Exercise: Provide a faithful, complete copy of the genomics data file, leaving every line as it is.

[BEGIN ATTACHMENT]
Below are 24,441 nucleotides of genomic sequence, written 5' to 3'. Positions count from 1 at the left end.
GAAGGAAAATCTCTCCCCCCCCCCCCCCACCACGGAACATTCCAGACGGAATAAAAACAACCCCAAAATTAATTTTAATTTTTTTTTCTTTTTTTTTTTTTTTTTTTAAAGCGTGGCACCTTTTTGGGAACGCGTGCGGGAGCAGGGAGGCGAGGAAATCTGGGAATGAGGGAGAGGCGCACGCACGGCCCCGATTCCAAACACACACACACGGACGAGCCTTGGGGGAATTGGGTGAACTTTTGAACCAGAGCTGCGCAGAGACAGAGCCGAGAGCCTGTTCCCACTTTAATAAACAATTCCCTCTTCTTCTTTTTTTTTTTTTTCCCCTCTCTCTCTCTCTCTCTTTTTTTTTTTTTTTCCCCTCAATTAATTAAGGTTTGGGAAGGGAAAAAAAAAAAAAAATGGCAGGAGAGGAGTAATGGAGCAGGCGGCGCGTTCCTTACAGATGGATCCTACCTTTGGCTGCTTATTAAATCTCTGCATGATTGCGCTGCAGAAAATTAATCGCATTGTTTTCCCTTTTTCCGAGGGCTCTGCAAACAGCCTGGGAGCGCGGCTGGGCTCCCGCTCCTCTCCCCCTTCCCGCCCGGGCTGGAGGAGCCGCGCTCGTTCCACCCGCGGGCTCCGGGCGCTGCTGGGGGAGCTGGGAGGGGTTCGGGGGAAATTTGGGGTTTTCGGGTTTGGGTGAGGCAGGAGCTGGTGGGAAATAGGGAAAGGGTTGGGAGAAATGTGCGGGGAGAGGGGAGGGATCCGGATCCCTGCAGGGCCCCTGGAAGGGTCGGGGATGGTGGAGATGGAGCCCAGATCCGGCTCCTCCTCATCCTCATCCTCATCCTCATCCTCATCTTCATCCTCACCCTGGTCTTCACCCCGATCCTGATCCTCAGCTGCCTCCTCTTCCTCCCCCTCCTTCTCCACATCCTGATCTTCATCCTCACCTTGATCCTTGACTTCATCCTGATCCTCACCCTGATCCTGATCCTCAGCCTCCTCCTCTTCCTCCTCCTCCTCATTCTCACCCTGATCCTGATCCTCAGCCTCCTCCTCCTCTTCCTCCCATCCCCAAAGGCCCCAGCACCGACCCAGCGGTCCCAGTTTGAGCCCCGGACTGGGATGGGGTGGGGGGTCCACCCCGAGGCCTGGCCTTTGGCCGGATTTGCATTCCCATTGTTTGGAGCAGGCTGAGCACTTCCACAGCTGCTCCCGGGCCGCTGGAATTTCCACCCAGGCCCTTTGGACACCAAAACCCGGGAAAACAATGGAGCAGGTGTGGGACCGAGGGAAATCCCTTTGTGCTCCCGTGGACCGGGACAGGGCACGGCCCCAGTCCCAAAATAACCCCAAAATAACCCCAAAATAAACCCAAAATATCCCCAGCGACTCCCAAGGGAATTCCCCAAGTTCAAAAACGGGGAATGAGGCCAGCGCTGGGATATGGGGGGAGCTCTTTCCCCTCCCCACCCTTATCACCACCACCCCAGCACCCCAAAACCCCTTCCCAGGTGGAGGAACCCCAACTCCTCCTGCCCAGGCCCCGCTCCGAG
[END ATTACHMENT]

Below are 24,441 nucleotides of genomic sequence, written 5' to 3'. Positions count from 1 at the left end.
GAAGGAAAATCTCTCCCCCCCCCCCCCCACCACGGAACATTCCAGACGGAATAAAAACAACCCCAAAATTAATTTTAATTTTTTTTTCTTTTTTTTTTTTTTTTTTTAAAGCGTGGCACCTTTTTGGGAACGCGTGCGGGAGCAGGGAGGCGAGGAAATCTGGGAATGAGGGAGAGGCGCACGCACGGCCCCGATTCCAAACACACACACACGGACGAGCCTTGGGGGAATTGGGTGAACTTTTGAACCAGAGCTGCGCAGAGACAGAGCCGAGAGCCTGTTCCCACTTTAATAAACAATTCCCTCTTCTTCTTTTTTTTTTTTTTCCCCTCTCTCTCTCTCTCTCTTTTTTTTTTTTTTTCCCCTCAATTAATTAAGGTTTGGGAAGGGAAAAAAAAAAAAAAATGGCAGGAGAGGAGTAATGGAGCAGGCGGCGCGTTCCTTACAGATGGATCCTACCTTTGGCTGCTTATTAAATCTCTGCATGATTGCGCTGCAGAAAATTAATCGCATTGTTTTCCCTTTTTCCGAGGGCTCTGCAAACAGCCTGGGAGCGCGGCTGGGCTCCCGCTCCTCTCCCCCTTCCCGCCCGGGCTGGAGGAGCCGCGCTCGTTCCACCCGCGGGCTCCGGGCGCTGCTGGGGGAGCTGGGAGGGGTTCGGGGGAAATTTGGGGTTTTCGGGTTTGGGTGAGGCAGGAGCTGGTGGGAAATAGGGAAAGGGTTGGGAGAAATGTGCGGGGAGAGGGGAGGGATCCGGATCCCTGCAGGGCCCCTGGAAGGGTCGGGGATGGTGGAGATGGAGCCCAGATCCGGCTCCTCCTCATCCTCATCCTCATCCTCATCCTCATCTTCATCCTCACCCTGGTCTTCACCCCGATCCTGATCCTCAGCTGCCTCCTCTTCCTCCCCCTCCTTCTCCACATCCTGATCTTCATCCTCACCTTGATCCTTGACTTCATCCTGATCCTCACCCTGATCCTGATCCTCAGCCTCCTCCTCTTCCTCCTCCTCCTCATTCTCACCCTGATCCTGATCCTCAGCCTCCTCCTCCTCTTCCTCCCATCCCCAAAGGCCCCAGCACCGACCCAGCGGTCCCAGTTTGAGCCCCGGACTGGGATGGGGTGGGGGGTCCACCCCGAGGCCTGGCCTTTGGCCGGATTTGCATTCCCATTGTTTGGAGCAGGCTGAGCACTTCCACAGCTGCTCCCGGGCCGCTGGAATTTCCACCCAGGCCCTTTGGACACCAAAACCCGGGAAAACAATGGAGCAGGTGTGGGACCGAGGGAAATCCCTTTGTGCTCCCGTGGACCGGGACAGGGCACGGCCCCAGTCCCAAAATAACCCCAAAATAACCCCAAAATAAACCCAAAATATCCCCAGCGACTCCCAAGGGAATTCCCCAAGTTCAAAAACGGGGAATGAGGCCAGCGCTGGGATATGGGGGGAGCTCTTTCCCCTCCCCACCCTTATCACCACCACCCCAGCACCCCAAAACCCCTTCCCAGGTGGAGGAACCCCAACTCCTCCTGCCCAGGCCCCGCTCCGAG